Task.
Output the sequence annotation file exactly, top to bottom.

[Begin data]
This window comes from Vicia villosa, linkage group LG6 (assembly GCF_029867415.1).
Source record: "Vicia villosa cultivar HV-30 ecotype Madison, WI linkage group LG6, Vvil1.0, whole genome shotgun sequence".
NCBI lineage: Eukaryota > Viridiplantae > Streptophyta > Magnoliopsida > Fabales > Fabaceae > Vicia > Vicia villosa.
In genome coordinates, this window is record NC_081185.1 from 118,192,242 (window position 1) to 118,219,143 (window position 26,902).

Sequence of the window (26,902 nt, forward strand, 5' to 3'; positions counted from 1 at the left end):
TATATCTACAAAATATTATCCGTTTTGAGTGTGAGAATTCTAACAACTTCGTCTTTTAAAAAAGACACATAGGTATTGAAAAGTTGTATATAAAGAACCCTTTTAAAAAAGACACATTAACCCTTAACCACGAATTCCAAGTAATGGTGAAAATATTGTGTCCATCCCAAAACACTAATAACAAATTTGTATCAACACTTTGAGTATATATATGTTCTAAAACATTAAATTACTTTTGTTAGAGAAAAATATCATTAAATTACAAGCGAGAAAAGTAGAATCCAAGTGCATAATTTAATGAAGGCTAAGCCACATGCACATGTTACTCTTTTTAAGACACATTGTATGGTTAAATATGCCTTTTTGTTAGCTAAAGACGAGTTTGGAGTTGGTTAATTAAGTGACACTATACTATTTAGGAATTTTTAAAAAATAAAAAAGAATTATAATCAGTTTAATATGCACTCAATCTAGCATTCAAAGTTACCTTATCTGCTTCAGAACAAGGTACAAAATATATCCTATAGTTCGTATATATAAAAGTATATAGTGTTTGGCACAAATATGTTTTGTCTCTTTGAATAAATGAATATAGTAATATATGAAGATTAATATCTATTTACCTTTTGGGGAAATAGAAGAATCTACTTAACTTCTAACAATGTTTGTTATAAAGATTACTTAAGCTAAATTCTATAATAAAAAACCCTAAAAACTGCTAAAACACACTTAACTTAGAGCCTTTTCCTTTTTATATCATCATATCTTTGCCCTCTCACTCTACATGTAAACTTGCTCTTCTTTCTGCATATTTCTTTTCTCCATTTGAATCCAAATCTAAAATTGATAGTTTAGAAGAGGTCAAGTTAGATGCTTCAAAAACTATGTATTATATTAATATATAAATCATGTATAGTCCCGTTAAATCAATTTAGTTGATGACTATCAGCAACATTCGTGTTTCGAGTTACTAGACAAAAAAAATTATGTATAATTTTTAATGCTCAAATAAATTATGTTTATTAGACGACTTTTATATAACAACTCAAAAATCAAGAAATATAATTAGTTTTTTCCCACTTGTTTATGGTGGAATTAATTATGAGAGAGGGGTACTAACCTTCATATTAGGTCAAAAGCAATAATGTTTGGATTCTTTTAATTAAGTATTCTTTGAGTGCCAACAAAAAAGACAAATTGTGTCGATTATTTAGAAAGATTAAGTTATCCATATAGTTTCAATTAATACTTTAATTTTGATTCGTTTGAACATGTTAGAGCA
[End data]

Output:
This window comes from Vicia villosa, linkage group LG6 (assembly GCF_029867415.1).
Source record: "Vicia villosa cultivar HV-30 ecotype Madison, WI linkage group LG6, Vvil1.0, whole genome shotgun sequence".
NCBI lineage: Eukaryota > Viridiplantae > Streptophyta > Magnoliopsida > Fabales > Fabaceae > Vicia > Vicia villosa.
In genome coordinates, this window is record NC_081185.1 from 118,192,242 (window position 1) to 118,219,143 (window position 26,902).

Sequence of the window (26,902 nt, forward strand, 5' to 3'; positions counted from 1 at the left end):
TATATCTACAAAATATTATCCGTTTTGAGTGTGAGAATTCTAACAACTTCGTCTTTTAAAAAAGACACATAGGTATTGAAAAGTTGTATATAAAGAACCCTTTTAAAAAAGACACATTAACCCTTAACCACGAATTCCAAGTAATGGTGAAAATATTGTGTCCATCCCAAAACACTAATAACAAATTTGTATCAACACTTTGAGTATATATATGTTCTAAAACATTAAATTACTTTTGTTAGAGAAAAATATCATTAAATTACAAGCGAGAAAAGTAGAATCCAAGTGCATAATTTAATGAAGGCTAAGCCACATGCACATGTTACTCTTTTTAAGACACATTGTATGGTTAAATATGCCTTTTTGTTAGCTAAAGACGAGTTTGGAGTTGGTTAATTAAGTGACACTATACTATTTAGGAATTTTTAAAAAATAAAAAAGAATTATAATCAGTTTAATATGCACTCAATCTAGCATTCAAAGTTACCTTATCTGCTTCAGAACAAGGTACAAAATATATCCTATAGTTCGTATATATAAAAGTATATAGTGTTTGGCACAAATATGTTTTGTCTCTTTGAATAAATGAATATAGTAATATATGAAGATTAATATCTATTTACCTTTTGGGGAAATAGAAGAATCTACTTAACTTCTAACAATGTTTGTTATAAAGATTACTTAAGCTAAATTCTATAATAAAAAACCCTAAAAACTGCTAAAACACACTTAACTTAGAGCCTTTTCCTTTTTATATCATCATATCTTTGCCCTCTCACTCTACATGTAAACTTGCTCTTCTTTCTGCATATTTCTTTTCTCCATTTGAATCCAAATCTAAAATTGATAGTTTAGAAGAGGTCAAGTTAGATGCTTCAAAAACTATGTATTATATTAATATATAAATCATGTATAGTCCCGTTAAATCAATTTAGTTGATGACTATCAGCAACATTCGTGTTTCGAGTTACTAGACAAAAAAAATTATGTATAATTTTTAATGCTCAAATAAATTATGTTTATTAGACGACTTTTATATAACAACTCAAAAATCAAGAAATATAATTAGTTTTTTCCCACTTGTTTATGGTGGAATTAATTATGAGAGAGGGGTACTAACCTTCATATTAGGTCAAAAGCAATAATGTTTGGATTCTTTTAATTAAGTATTCTTTGAGTGCCAACAAAAAAGACAAATTGTGTCGATTATTTAGAAAGATTAAGTTATCCATATAGTTTCAATTAATACTTTAATTTTGATTCGTTTGAACATGTTAGAGCA